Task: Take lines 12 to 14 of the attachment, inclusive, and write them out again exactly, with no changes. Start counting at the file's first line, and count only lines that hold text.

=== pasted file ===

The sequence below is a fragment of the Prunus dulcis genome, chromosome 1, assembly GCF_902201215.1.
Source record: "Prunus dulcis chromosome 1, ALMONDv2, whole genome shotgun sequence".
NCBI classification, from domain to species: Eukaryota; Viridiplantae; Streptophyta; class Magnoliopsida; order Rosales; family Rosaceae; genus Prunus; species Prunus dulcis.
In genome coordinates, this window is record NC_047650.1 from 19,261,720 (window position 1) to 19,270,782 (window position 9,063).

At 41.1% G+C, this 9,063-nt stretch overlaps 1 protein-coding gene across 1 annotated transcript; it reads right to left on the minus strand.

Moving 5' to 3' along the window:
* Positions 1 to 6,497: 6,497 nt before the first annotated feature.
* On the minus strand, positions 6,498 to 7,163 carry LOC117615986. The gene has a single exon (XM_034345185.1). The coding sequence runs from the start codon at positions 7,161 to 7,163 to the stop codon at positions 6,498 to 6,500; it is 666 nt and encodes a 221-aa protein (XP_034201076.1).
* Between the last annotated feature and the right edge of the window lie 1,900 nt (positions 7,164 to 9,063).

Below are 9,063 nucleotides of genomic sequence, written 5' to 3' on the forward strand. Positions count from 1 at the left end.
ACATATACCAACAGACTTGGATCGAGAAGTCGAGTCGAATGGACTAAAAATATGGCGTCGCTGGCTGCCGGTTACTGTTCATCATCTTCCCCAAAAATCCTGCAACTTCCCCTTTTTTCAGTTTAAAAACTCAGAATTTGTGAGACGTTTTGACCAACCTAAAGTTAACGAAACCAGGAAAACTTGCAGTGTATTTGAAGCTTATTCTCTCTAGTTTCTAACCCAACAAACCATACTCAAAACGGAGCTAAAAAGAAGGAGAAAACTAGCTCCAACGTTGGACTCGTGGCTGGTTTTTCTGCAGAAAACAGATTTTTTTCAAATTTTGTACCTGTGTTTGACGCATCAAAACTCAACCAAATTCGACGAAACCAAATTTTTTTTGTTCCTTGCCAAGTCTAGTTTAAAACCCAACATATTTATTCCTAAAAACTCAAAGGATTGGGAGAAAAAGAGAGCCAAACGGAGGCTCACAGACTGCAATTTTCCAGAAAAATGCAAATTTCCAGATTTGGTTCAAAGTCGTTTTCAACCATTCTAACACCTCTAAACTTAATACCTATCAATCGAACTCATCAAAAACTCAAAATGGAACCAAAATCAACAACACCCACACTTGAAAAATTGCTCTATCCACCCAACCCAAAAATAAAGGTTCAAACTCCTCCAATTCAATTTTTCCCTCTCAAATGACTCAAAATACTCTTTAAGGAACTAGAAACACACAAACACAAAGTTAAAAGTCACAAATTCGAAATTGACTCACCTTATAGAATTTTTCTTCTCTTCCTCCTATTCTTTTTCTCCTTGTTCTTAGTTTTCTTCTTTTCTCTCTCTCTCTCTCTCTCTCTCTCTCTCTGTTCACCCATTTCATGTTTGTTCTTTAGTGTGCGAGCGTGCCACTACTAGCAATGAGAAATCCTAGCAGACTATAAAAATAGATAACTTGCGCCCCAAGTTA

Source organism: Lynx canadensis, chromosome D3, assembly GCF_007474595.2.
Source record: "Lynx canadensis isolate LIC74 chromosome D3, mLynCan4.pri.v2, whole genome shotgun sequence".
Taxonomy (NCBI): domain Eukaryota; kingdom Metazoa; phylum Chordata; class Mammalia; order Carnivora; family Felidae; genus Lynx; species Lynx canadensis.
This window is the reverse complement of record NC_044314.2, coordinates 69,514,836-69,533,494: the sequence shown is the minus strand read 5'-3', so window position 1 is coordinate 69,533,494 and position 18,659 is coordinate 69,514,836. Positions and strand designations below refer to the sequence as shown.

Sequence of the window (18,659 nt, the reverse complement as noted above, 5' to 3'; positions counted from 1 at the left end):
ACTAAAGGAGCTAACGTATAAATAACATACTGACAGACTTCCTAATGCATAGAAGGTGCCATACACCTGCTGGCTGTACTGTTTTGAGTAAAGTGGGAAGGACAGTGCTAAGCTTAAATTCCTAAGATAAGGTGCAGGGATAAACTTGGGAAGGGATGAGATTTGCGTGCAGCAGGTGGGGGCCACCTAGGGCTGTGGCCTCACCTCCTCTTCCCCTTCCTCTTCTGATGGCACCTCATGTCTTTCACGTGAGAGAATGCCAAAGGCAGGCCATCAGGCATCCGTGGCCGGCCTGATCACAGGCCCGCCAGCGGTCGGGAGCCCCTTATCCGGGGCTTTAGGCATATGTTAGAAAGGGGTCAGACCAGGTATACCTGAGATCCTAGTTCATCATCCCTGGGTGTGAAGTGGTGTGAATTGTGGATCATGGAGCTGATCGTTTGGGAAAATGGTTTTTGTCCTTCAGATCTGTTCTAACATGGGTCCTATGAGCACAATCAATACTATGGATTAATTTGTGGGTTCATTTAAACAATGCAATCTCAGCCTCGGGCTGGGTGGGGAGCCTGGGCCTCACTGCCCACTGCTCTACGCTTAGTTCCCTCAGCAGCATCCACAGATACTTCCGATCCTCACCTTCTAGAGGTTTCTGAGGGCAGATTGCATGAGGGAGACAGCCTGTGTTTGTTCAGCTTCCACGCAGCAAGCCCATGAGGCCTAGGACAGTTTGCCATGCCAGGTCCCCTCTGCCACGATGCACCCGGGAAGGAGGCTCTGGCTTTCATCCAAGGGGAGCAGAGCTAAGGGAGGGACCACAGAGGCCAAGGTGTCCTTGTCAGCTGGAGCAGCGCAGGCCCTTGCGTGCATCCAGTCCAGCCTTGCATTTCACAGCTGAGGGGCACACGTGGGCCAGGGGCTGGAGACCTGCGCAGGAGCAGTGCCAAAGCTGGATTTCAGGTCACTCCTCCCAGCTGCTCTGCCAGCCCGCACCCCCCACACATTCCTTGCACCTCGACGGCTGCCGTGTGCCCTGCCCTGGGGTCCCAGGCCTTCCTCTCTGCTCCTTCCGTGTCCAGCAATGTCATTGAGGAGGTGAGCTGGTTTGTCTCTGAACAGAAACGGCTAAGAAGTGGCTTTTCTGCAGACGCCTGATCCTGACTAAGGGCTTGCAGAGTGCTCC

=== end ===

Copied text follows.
Source organism: Lynx canadensis, chromosome D3, assembly GCF_007474595.2.
Source record: "Lynx canadensis isolate LIC74 chromosome D3, mLynCan4.pri.v2, whole genome shotgun sequence".
Taxonomy (NCBI): domain Eukaryota; kingdom Metazoa; phylum Chordata; class Mammalia; order Carnivora; family Felidae; genus Lynx; species Lynx canadensis.